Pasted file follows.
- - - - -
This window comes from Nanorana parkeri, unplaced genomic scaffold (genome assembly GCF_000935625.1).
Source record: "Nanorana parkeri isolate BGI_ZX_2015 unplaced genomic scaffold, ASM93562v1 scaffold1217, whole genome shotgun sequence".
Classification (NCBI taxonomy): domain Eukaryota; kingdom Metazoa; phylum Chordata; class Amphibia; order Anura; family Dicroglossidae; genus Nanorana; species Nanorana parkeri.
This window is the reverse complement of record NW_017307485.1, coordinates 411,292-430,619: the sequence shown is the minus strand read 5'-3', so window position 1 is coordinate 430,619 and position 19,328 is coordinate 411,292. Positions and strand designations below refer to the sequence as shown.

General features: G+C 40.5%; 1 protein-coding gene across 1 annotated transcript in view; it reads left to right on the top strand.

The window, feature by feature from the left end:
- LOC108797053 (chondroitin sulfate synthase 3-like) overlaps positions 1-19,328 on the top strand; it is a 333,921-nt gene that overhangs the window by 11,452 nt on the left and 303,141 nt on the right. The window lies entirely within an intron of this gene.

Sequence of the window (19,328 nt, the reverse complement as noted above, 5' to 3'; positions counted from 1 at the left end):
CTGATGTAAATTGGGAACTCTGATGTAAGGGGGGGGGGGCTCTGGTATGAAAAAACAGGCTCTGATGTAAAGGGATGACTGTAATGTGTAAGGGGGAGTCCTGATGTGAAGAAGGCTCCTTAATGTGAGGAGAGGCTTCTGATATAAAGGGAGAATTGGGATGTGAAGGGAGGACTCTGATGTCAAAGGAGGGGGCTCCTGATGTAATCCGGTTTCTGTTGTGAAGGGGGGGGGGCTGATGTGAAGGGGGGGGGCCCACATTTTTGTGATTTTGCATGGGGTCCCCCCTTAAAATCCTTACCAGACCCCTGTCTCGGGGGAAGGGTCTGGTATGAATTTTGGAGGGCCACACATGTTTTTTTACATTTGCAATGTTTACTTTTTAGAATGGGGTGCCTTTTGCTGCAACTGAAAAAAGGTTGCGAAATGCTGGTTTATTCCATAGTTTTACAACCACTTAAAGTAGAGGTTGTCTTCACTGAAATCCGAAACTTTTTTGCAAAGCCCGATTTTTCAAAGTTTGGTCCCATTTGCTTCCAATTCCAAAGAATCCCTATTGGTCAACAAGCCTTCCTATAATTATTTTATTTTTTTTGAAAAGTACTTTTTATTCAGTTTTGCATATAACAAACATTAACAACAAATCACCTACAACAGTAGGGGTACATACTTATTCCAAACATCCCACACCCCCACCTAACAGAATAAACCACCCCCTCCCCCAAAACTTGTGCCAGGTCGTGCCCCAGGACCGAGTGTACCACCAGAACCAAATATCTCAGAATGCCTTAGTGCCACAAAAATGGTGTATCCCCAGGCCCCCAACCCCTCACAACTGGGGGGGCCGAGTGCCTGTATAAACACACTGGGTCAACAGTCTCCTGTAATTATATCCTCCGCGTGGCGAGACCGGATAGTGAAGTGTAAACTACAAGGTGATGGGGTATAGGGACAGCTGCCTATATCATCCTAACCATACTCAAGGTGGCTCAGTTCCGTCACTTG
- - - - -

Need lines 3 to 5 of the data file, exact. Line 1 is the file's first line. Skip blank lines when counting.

Classification (NCBI taxonomy): domain Eukaryota; kingdom Metazoa; phylum Chordata; class Amphibia; order Anura; family Dicroglossidae; genus Nanorana; species Nanorana parkeri.
This window is the reverse complement of record NW_017307485.1, coordinates 411,292-430,619: the sequence shown is the minus strand read 5'-3', so window position 1 is coordinate 430,619 and position 19,328 is coordinate 411,292. Positions and strand designations below refer to the sequence as shown.

General features: G+C 40.5%; 1 protein-coding gene across 1 annotated transcript in view; it reads left to right on the top strand.